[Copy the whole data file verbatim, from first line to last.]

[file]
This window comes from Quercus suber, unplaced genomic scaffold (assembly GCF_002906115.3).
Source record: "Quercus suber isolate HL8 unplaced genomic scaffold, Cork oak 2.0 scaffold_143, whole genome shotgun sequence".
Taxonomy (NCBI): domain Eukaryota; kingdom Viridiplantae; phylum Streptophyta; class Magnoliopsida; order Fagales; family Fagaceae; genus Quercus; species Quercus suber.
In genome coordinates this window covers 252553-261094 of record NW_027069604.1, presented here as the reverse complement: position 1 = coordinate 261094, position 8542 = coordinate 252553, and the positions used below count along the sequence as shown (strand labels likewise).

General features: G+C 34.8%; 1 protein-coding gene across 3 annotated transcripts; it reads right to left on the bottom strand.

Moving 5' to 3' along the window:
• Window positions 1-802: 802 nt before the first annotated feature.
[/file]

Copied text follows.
This window comes from Quercus suber, unplaced genomic scaffold (assembly GCF_002906115.3).
Source record: "Quercus suber isolate HL8 unplaced genomic scaffold, Cork oak 2.0 scaffold_143, whole genome shotgun sequence".
Taxonomy (NCBI): domain Eukaryota; kingdom Viridiplantae; phylum Streptophyta; class Magnoliopsida; order Fagales; family Fagaceae; genus Quercus; species Quercus suber.
In genome coordinates this window covers 252553-261094 of record NW_027069604.1, presented here as the reverse complement: position 1 = coordinate 261094, position 8542 = coordinate 252553, and the positions used below count along the sequence as shown (strand labels likewise).

General features: G+C 34.8%; 1 protein-coding gene across 3 annotated transcripts; it reads right to left on the bottom strand.

Moving 5' to 3' along the window:
• Window positions 1-802: 802 nt before the first annotated feature.